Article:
It’s easy to get stuck in the rat race of life, always running faster and faster, trying to keep up. We hear every voice and message that vies for our attention, telling us to be more of this and less of that in our image, career, marriage or relationship, and friendships. We get stuck when we buy in and dive headlong into pursuits of anything other than Jesus. When we get sucked into these empty pursuits, we find ourselves trying, doing, pleasing, and perfecting until we’re nearly dead.
The pull to perform, to try harder, and be better in every arena of my life is something I have always felt very strongly. If I wasn’t doing well, then I needed to try harder. If I was doing well, then I could still do better. There was no state of ‘enough’ that was attainable. There was always room to be smarter, faster, thinner, and better. But no one can live like this forever. It’ll suck the life right out of you, leave you dried up, empty, and never feeling quite good enough. It is that deeply felt, crazy making feeling of not being enough that can drive us to extremes.
In high school I struggled with an eating disorder and engaged in really destructive behaviors and thought patterns. The thoughts that were infecting my mind seeped out into my behavior and, as is with many negative behaviors, the behavior became the focal point. Actions are the easiest to spot; they’re the easiest things to ‘fix.’ I spent months in and out of doctor’s appointments, seeing nutritionist and counselors. There came a point in the recovery process that I was ‘normal’ in terms of weight and daily calorie consumption, but a behavior can only be curbed for so long if the mind and thought processes are not rewired.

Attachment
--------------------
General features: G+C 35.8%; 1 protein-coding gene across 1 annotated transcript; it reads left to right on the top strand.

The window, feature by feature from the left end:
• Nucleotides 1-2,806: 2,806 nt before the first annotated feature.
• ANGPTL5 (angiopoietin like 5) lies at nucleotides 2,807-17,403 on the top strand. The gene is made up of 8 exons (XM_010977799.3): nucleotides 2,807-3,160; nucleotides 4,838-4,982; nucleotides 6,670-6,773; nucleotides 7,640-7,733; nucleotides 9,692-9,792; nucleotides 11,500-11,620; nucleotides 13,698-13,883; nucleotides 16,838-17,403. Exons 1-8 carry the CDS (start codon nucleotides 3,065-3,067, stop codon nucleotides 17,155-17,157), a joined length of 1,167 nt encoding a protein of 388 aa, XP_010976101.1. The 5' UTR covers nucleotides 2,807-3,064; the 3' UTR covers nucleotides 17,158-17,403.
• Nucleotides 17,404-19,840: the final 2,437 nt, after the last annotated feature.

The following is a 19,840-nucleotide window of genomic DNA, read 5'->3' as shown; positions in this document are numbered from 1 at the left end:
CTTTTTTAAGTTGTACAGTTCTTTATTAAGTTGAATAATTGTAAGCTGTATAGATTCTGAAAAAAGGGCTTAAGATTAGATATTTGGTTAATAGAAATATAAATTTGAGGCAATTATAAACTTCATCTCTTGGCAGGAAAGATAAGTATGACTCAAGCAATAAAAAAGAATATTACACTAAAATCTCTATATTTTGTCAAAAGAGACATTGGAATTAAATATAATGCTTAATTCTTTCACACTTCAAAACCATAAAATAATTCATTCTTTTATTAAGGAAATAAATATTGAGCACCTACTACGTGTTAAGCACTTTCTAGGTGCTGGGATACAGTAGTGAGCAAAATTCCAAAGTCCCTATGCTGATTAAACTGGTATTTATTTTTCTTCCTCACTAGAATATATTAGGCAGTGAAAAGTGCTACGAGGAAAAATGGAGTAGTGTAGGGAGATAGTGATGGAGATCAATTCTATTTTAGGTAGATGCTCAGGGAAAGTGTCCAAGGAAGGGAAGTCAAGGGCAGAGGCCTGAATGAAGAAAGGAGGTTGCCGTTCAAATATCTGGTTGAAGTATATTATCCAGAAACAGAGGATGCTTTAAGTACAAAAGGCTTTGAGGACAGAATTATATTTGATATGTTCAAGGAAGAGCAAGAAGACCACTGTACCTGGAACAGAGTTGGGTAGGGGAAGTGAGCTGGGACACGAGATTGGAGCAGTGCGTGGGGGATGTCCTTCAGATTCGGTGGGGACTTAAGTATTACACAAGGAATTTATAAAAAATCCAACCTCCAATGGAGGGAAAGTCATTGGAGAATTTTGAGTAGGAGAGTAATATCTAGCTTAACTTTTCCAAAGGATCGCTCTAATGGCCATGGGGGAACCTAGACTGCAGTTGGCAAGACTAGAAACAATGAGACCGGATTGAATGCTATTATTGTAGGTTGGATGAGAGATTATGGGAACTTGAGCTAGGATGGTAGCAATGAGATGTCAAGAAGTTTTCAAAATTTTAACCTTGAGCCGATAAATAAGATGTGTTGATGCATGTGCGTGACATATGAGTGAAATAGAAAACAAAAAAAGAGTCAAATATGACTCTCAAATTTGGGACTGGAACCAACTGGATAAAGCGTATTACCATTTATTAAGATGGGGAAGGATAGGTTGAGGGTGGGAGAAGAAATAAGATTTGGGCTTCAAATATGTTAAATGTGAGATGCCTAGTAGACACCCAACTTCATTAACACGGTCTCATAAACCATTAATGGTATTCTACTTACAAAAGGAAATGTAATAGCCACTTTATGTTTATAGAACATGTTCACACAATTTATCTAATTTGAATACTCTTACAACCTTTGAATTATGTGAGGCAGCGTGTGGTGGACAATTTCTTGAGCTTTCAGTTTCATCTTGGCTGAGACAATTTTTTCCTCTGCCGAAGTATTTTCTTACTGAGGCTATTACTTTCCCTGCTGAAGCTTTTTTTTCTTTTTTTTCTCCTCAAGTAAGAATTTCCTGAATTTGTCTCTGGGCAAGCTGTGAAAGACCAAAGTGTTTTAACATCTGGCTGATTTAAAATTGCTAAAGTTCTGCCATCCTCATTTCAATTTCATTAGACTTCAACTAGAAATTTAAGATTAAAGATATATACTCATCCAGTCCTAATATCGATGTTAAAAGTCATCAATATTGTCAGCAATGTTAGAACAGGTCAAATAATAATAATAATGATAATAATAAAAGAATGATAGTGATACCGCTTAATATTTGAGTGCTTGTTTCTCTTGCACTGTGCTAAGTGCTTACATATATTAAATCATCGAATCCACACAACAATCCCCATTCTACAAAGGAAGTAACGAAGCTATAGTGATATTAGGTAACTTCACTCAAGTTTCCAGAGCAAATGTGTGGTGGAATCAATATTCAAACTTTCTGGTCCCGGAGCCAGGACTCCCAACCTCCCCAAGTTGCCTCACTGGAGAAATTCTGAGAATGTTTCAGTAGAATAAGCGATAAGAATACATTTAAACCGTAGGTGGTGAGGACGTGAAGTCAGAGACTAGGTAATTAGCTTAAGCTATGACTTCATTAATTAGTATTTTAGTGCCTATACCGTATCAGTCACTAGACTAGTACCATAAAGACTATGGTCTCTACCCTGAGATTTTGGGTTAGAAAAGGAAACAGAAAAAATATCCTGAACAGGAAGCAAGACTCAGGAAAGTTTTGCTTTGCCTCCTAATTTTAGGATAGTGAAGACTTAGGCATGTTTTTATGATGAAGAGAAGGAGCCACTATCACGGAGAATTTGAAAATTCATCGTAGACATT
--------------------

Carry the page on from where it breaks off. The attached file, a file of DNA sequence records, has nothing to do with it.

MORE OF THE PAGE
It’s no real surprise that my eating disorder resurfaced again during my college years. When it resurfaced, it was apparent very quickly that this was not going to be a quick fix this time around. It wasn’t as simple as stopping the destructive behaviors and negative thoughts. There was some fundamental rewiring of my mind and heart that would have to take place only in the tender and gentle hands of Jesus.
Life was no longer about what I did or didn’t do. It wasn’t about trying harder, doing more, being better; it was about letting grace win out. For the first time, grace began to wash over me in a way that left me feeling like I was drowning in its beautiful depths.
That’s what grace does; it leaves you helpless, it renders all your devices and tactics useless. Grace makes it impossible to continue performing. Grace obstructs your pursuit for perfection. Grace at its very essence cannot be earned or lost. It’s nature is so vast that it cannot be measured or quantified.
Learning that I am loved, wholly, truly, fully, deeply, and passionately loved for who I am, not what I do or don’t do, is what began he work of rewiring my heart and mind. The harsh black and white of legalism, perfectionism, and endless striving begins to fade into gray hues of grace.
Everyday I wake up, I still have to set down my list, turn over my agenda, relinquish my perfectionistic tendencies, and let grace be enough so that I don’t have to try to be. It’s messy but so beautiful. It’s freeing and maddening yet altogether so incredibly worth it to live a life where, in the words of Anne Lamott, ‘grace bats last.’